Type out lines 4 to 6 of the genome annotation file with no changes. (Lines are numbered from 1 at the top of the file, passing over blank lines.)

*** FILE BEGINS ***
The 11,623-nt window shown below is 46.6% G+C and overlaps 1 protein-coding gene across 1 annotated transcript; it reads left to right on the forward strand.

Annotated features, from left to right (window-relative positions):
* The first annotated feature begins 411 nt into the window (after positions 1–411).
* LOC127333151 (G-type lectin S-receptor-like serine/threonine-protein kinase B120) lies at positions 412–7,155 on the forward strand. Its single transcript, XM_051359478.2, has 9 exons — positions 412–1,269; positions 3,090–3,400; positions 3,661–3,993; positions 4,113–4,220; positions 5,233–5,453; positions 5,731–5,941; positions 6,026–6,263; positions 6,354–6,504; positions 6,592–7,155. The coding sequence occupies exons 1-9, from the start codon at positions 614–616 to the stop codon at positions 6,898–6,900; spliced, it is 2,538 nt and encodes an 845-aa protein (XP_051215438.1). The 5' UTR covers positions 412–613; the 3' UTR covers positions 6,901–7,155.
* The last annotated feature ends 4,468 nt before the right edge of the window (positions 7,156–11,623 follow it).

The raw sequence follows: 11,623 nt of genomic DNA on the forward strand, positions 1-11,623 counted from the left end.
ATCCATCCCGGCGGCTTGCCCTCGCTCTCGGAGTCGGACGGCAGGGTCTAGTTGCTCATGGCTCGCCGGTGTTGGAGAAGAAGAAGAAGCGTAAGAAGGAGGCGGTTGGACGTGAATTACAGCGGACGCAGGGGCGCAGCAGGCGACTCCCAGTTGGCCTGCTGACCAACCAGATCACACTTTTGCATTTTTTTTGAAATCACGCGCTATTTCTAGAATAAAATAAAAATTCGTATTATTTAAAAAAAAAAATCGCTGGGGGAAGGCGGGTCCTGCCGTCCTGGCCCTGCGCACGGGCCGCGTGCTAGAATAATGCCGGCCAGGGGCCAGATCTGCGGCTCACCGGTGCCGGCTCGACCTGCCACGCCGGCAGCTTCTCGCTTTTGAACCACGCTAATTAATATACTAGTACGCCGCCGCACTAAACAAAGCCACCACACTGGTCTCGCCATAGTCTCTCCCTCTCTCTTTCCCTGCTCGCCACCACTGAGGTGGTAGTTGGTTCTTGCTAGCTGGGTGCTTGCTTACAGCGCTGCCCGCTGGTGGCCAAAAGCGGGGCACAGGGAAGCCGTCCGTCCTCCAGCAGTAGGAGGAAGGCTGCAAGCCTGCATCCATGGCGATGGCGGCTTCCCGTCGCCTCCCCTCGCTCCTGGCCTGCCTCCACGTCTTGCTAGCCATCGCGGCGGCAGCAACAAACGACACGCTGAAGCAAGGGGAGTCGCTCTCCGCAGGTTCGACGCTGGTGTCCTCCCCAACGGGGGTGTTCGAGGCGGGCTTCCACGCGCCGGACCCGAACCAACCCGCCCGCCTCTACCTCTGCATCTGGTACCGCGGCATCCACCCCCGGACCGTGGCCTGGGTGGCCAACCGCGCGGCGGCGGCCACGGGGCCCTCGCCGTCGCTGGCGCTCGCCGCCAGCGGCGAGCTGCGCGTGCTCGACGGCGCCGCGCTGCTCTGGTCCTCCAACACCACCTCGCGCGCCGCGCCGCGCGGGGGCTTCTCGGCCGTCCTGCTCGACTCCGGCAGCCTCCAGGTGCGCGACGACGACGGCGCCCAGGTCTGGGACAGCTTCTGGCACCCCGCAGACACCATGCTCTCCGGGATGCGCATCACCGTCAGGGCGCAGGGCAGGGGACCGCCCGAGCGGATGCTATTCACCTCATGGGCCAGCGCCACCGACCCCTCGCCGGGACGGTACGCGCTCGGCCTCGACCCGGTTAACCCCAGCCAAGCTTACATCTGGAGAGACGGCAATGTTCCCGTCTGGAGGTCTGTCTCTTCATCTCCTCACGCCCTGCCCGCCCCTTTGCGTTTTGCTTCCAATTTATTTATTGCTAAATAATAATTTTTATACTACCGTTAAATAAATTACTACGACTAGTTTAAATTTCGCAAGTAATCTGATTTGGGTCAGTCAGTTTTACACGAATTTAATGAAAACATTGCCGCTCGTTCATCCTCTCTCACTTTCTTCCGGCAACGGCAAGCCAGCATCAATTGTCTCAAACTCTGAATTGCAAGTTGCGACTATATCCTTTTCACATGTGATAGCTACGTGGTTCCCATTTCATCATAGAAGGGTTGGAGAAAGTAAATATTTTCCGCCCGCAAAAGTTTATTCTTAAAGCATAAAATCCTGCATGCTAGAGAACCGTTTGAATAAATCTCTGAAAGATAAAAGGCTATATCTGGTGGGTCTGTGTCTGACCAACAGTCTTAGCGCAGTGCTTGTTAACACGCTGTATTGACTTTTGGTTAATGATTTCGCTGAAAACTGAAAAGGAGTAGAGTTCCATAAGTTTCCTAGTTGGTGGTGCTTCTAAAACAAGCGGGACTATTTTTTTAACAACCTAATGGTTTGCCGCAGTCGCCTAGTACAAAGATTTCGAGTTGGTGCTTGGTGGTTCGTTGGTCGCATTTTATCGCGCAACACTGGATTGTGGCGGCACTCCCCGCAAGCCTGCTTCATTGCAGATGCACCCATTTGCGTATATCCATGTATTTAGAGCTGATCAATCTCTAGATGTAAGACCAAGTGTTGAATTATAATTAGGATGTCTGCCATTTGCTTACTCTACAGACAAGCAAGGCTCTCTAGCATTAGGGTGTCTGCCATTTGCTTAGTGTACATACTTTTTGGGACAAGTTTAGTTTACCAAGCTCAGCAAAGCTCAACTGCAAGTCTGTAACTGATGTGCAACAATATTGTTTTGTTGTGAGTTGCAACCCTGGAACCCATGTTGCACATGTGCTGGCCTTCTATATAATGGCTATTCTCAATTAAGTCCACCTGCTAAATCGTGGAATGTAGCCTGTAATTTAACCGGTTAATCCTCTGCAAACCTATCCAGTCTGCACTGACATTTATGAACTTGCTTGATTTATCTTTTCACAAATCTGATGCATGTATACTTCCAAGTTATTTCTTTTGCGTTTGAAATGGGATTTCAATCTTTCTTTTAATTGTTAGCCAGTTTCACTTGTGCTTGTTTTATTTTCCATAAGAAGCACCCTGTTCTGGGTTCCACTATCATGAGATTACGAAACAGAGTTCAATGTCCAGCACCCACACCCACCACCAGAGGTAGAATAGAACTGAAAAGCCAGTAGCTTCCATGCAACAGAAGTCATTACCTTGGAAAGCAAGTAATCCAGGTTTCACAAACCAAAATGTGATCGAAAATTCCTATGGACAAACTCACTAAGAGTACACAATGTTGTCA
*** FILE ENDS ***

* LOC127333151 (G-type lectin S-receptor-like serine/threonine-protein kinase B120) lies at positions 412–7,155 on the forward strand. Its single transcript, XM_051359478.2, has 9 exons — positions 412–1,269; positions 3,090–3,400; positions 3,661–3,993; positions 4,113–4,220; positions 5,233–5,453; positions 5,731–5,941; positions 6,026–6,263; positions 6,354–6,504; positions 6,592–7,155. The coding sequence occupies exons 1-9, from the start codon at positions 614–616 to the stop codon at positions 6,898–6,900; spliced, it is 2,538 nt and encodes an 845-aa protein (XP_051215438.1). The 5' UTR covers positions 412–613; the 3' UTR covers positions 6,901–7,155.
* The last annotated feature ends 4,468 nt before the right edge of the window (positions 7,156–11,623 follow it).

The raw sequence follows: 11,623 nt of genomic DNA on the forward strand, positions 1-11,623 counted from the left end.